FDA had argued that U.S. Supreme Court’s Heckler decision should apply to the case at bar.  In issuing his decisions, however, Judge Leon distinguished Heckler, and wrote that “[u]nlike in Heckler, here, the FDA’s decision did not involve a decision whether to initiate enforcement proceedings against a violator of the Act; rather, it involved a decision to ignore an administrative directive.”  The bottom line, wrote Judge Leon, is that “FDA appears to be simply wrapping itself in the flag of law enforcement discretion to justify its authority and masquerade an otherwise seemingly callous indifference to the health consequences of those imminently facing the executioner’s needle.  How utterly disappointing!”

FDA, in the Agency’s opening brief, attempts to hammer home for the DC Circuit why Heckler applies and is in controlling in this case: 

The district court’s contrary conclusion was premised almost entirely on the use of the word “shall” in a sentence providing that “[i]f it appears” that an FDA-regulated article fails to comply with certain requirements, “then such article shall be refused admission.”  21 U.S.C. § 381(a).  The presumption in favor of enforcement discretion is not overcome by the bare use of words like “shall,” which are routinely interpreted to preserve rather than eliminate administrative discretion in the enforcement context.  Here, the sentence upon which the district court relied merely describes the consequences of a determination by FDA, after any appropriate administrative procedures, that enforcement action is warranted and a given article is subject to removal.  It in no way constrains the agency’s discretion over whether to make such a determination in the first place.

As the Supreme Court recognized in Heckler, overriding an agency’s discretion to decide whether to engage in enforcement proceedings interferes with the agency’s determinations about whether particular enforcement actions are counterproductive or unduly tax agency resources in relation to other responsibilities that the agency may regard as more pressing.  FDA exercises enforcement discretion to not impede controlled imports of medically necessary drugs in response to drug shortages in the United States, and to avoid diverting agency resources on individual attempts to import small amounts of foreign prescription drugs for personal use.  The district court’s reasoning provides no basis for curtailing these exercises of the agency’s discretion in favor of an inflexible mandate to undertake enforcement proceedings in response to every apparent violation of the statute that occurs in the import context, and its judgment should be reversed.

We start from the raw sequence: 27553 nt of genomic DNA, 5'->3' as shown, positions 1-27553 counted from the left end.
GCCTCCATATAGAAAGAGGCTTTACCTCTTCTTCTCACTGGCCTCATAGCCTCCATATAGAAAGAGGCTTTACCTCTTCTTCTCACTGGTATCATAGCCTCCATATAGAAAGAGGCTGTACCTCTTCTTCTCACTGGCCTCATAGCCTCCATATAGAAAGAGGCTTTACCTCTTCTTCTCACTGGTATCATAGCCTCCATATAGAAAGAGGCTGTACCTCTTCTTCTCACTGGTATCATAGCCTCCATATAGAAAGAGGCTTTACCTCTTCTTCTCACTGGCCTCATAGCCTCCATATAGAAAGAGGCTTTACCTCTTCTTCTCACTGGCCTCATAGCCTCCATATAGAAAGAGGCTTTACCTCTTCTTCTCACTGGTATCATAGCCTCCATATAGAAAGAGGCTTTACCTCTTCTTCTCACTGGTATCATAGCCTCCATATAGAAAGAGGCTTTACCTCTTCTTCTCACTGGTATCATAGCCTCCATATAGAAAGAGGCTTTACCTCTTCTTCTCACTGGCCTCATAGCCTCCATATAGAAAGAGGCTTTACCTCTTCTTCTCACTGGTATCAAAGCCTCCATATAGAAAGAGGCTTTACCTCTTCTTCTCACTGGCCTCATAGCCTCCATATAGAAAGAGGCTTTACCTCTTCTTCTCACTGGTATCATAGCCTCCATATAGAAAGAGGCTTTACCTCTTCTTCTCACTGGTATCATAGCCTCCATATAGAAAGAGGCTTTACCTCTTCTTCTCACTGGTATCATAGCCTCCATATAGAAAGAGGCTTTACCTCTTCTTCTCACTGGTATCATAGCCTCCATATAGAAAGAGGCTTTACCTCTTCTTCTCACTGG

Interestingly, in another recent case also concerning FDA’s exercise of enforcement discretion, but in the context of compounded versions of hydroxyprogesterone caproate injection that compete with the approved drug MAKENA marketed by K-V Pharmaceutical Company, Judge Amy Berman Jackson of the DC District Court ruled for FDA.  In that case, which is not cited in FDA’s opening brief, Judge Jackson found the Plaintiff’s claims unreviewable, because the APA “precludes judicial review of final agency action, including refusals to act, when review is precluded by statute or ‘committed to agency discretion by law,’” and because Heckler is controlling (see our previous post here).  Last week, K-V appealed that decision to the DC Circuit (Docket No. 12-5349). 

REMINDER:  You can follow us on Twitter @fdalawblog.